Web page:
Who Made the Call On Anderson?

Sports
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On the day he was fired at Arkansas it’s almost haunting to go back eight years to the day that Mike Anderson was hired and see the hope and promise that filled Bud Walton Arena when John Pelphrey’s successor was announced. Fans, former players under Nolan Richardson and even Frank Broyles himself seemed estatic that uptempo basketball was coming back to Fayetteville. The style of play had a different name: “The Fastest 40” instead of “40 minutes of hell,” but it was the best possible news. Surely Arkansas Razorback basketball was back. It almost seemed to be written in the stars.

Looking back, ultimately, Mike was a victim of those expectations. He won (169-102) but he didn’t win enough. He never had a losing season but his teams never made it past the round of 32 in the NCAA Tournament. 

Depending on who Arkansas comes up with this could end up looking like a smart, bottom line decision or a real mistake. Anderson was as nice a guy as you could find. He was popular with the students. He graduated his players and with a couple of rare exceptions they stayed out of trouble. Several of his players went on Twitter immediately after they learned the news from him and reacted angrily, dispelling the notion that there were going to be mass transfers if he wasn’t fired.

If, as Arkansas athletic director Hunter Yurachek stressed in his news release, Anderson was fired because, “we have not sustained a consistent level of success against the most competitive teams in the nation,”  then that’s the AD’s call. It’s what he gets paid to do.

However, there has been a persistent rumor that certain boosters wanted Anderson gone as far back as early January and were putting the pressure on Arkansas’ second year AD to get rid of Anderson or be prepared to lose his own job.

Hopefully that is not true.

In my 43 years of covering Razorback athletics boosters have rarely gotten involved in the firing of coaches. Frank Broyles did what he was going to do and no booster or group of boosters was going to tell him what to do. Some say it was his support of Houston Nutt in 2007 that led to Broyles ouster as AD. The boosters and the admistration at the school got Bobby Petrino out of that decision but also John L. Smith and Bret Bielema. Not a good plan in the long run.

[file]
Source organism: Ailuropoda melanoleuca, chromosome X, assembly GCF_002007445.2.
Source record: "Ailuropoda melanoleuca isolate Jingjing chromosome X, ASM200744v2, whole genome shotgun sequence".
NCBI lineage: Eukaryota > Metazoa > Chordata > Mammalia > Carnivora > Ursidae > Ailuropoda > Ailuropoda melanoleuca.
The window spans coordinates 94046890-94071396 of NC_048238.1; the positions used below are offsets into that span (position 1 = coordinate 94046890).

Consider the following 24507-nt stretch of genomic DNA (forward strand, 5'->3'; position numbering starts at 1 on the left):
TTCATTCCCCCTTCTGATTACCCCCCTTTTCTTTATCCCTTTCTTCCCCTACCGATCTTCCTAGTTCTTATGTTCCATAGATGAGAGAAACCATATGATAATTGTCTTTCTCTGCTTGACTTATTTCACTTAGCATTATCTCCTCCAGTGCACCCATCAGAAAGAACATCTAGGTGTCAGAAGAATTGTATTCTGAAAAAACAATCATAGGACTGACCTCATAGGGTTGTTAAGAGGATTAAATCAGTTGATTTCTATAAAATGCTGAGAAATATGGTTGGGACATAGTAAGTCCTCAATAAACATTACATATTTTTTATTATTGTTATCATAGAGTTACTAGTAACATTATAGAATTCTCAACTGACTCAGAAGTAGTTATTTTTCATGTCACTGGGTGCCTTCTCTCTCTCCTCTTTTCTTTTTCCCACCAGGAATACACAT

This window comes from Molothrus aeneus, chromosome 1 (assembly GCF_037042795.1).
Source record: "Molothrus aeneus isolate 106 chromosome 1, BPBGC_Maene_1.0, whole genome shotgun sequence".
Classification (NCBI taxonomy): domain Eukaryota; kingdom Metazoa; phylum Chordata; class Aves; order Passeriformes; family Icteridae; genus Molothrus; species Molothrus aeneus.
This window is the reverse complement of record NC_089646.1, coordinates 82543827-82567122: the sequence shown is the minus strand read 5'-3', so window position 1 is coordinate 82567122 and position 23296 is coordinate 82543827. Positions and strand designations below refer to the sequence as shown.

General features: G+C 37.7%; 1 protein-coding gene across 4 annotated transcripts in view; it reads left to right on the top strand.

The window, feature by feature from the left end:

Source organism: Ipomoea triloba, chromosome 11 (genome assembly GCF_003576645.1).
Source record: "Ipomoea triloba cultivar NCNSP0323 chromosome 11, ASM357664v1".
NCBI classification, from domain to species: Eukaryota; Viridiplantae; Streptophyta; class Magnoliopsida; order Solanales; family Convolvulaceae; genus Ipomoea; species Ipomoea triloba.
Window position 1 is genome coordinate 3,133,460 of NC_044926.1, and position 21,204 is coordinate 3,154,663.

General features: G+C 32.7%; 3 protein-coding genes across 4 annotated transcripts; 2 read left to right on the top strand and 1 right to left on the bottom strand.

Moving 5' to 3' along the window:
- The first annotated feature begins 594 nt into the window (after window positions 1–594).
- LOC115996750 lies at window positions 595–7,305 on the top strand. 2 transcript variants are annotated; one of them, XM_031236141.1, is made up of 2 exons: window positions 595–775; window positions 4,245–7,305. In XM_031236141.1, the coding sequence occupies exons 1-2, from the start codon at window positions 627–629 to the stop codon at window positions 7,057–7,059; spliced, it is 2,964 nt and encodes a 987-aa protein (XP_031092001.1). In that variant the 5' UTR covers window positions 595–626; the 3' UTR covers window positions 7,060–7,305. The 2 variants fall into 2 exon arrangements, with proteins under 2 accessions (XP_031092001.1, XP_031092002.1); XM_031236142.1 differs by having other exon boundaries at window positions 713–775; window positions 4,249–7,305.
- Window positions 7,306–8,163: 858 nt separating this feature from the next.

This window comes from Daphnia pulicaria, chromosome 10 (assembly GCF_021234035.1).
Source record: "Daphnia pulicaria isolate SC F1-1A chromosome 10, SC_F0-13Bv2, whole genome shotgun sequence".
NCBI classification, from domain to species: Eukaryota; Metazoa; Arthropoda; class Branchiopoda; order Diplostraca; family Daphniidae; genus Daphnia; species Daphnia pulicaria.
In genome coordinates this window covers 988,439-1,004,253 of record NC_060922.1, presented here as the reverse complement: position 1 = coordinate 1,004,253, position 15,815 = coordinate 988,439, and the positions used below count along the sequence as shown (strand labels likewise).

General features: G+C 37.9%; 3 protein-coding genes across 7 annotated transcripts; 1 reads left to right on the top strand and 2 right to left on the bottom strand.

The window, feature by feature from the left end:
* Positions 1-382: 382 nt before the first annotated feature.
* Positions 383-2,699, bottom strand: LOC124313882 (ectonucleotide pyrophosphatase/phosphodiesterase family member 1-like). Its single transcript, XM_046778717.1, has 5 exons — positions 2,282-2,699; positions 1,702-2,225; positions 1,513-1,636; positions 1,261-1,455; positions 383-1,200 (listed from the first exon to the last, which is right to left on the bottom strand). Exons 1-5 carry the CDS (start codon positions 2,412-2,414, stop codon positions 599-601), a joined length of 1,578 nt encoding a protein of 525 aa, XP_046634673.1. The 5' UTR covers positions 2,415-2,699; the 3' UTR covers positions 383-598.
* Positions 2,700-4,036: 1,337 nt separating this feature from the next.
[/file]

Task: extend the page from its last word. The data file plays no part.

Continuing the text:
Broyles successor, Jeff Long, was equally resistent to pressure from boosters and he was reportedly fired after 10 years on the job because boosters believed that they could get Gus Malzahn as head football coach but not if Long remained as AD. The plan didn’t work because Malzahn simply used the booster’s hefty offer to get himself a cushy new contract at Auburn. 

So pardon me for hoping that boosters did not make the call to fire Mike. If they, did watch out. Boosters always seeem to think they can go out and hire a hot new coach. Sometimes that hot new coach goes somewhere else. (remember Billy Clyde Gillispie) Sometimes it’s a good thing the hot new coach went somewhere else. (Gillispie)

In my experience boosters don’t know jack.

At age 70 I’m still working because this job is never dull. I’m really interested in seeing how this situation plays out over the next few years. If you follow the current FBI investigation into bribes and payoffs in college basketball it’s not a stretch to envision some big changes coming in the SEC. Auburn is winning big but Auburn has also had a former assistant coach pead guilty to conspiracy to commit bribery. LSU head coach Will Wade is currently suspended after an FBI wiretap allegedly caught him making reference to attempts to pay an athlete to sign with LSU.

Amid this backdrop Anderson’s reputation is not only clean but squeaky clean. As one of his assistants once told me, “He won’t violate rules that aren’t even rules.” Nolan Richardson tells me that Anderson is weighing his options about remaning in coaching. Mike’s almost 60, Richardson’s age when he was fired at Arkansas. Anderson hasn’t gone through the turmoil in his career that Nolan did. He may well find it in him to coach for several more years. 

Anderson was highly successful at the other two schools where he coached before taking the Arkansas job. He would not be the first coach to learn a hard lesson about “coming home.” One of his former assistants told me several years ago that Mike’s staff tried to warn him that leaving Missouri was a mistake. “Home is not what you think it is,” the coach stressed. “Coaching is a business and home’s got nothing to do with it.” 

Mike released a classy video hours after he was fired. There was no bitterness and no indication that he regretted his decision to come back home. But that experiment is over now. Mike Anderson and Arkansas will now move down different paths.

I, for one, will closely watch where those two paths lead.

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